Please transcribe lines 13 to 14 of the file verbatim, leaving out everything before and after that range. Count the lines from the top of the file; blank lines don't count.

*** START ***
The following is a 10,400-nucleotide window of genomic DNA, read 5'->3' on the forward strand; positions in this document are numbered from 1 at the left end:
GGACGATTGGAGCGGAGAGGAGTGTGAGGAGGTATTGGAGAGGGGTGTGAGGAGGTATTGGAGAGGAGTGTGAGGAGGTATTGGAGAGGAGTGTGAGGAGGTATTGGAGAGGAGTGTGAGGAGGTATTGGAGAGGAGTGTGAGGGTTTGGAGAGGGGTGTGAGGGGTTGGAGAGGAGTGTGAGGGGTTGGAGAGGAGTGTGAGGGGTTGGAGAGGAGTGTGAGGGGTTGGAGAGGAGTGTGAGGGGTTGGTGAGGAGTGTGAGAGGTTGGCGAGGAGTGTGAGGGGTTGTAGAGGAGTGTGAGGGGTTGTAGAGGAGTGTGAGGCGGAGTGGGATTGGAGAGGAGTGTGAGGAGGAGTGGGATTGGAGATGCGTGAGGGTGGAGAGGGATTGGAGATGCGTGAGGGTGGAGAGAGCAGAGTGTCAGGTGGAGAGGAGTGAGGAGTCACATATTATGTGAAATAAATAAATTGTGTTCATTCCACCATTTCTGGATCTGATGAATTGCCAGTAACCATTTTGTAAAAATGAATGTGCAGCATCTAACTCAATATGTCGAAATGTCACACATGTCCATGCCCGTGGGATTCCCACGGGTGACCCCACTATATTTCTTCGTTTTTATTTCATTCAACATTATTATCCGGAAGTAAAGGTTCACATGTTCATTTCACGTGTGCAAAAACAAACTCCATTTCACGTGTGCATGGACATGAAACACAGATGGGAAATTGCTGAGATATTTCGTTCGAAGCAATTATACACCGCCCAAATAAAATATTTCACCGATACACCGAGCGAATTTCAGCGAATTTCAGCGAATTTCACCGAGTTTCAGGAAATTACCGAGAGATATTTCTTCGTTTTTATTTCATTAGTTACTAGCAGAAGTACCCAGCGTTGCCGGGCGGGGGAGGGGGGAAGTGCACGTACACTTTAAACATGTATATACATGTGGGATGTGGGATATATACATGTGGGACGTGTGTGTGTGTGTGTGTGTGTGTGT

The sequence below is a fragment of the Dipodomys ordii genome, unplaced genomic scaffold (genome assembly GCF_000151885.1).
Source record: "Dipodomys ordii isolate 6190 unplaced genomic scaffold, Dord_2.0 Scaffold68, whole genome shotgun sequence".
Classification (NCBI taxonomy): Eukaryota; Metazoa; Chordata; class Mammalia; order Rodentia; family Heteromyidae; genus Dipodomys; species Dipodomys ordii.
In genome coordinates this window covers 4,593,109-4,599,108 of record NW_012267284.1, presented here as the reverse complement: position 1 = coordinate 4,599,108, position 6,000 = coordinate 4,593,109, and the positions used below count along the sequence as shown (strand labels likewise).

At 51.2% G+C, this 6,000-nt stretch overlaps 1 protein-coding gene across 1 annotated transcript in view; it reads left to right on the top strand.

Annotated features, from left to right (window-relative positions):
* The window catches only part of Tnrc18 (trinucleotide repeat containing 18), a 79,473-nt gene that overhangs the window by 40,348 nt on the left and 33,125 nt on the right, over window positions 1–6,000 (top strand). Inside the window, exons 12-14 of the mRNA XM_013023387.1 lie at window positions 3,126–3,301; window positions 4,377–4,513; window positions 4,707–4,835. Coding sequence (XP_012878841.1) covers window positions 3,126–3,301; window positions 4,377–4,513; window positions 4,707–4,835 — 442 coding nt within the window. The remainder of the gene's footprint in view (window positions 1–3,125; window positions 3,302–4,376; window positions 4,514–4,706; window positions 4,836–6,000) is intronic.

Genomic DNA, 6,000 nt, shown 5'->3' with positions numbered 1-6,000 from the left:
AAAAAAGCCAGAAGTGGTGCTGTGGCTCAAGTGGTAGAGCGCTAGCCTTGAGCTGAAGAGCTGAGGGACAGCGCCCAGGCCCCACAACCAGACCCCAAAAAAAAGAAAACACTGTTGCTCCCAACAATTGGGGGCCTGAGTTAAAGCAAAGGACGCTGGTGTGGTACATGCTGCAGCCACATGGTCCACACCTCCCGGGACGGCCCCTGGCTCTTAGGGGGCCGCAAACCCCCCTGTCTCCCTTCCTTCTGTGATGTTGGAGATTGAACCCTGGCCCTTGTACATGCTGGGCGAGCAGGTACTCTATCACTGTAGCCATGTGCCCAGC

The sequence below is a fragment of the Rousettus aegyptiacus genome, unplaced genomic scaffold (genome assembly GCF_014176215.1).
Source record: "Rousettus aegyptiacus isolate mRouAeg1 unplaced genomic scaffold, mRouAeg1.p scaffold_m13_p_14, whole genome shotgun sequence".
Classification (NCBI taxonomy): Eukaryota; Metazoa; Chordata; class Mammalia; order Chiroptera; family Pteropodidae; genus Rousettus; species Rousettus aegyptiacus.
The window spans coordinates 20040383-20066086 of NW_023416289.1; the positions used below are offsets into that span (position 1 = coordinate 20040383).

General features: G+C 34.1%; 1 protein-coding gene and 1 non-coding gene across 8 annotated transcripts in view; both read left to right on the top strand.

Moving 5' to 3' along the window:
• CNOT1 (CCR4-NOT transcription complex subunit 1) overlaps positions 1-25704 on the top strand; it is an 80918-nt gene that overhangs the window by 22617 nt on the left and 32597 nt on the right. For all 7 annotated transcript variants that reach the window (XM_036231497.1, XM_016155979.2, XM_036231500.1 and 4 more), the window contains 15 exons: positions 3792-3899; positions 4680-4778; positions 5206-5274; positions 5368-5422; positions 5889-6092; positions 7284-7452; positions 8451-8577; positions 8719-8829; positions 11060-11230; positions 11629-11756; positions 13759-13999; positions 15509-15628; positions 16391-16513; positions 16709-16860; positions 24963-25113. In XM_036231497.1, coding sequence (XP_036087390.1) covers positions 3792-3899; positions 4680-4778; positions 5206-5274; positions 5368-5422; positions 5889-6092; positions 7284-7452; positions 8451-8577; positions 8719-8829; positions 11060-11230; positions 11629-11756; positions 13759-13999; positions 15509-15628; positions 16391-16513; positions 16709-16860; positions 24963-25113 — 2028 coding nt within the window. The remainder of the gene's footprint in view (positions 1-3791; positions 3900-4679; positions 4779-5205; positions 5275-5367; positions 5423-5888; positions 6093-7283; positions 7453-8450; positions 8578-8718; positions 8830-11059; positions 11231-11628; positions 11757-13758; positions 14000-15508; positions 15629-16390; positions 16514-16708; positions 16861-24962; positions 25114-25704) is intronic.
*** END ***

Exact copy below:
Source record: "Rousettus aegyptiacus isolate mRouAeg1 unplaced genomic scaffold, mRouAeg1.p scaffold_m13_p_14, whole genome shotgun sequence".
Classification (NCBI taxonomy): Eukaryota; Metazoa; Chordata; class Mammalia; order Chiroptera; family Pteropodidae; genus Rousettus; species Rousettus aegyptiacus.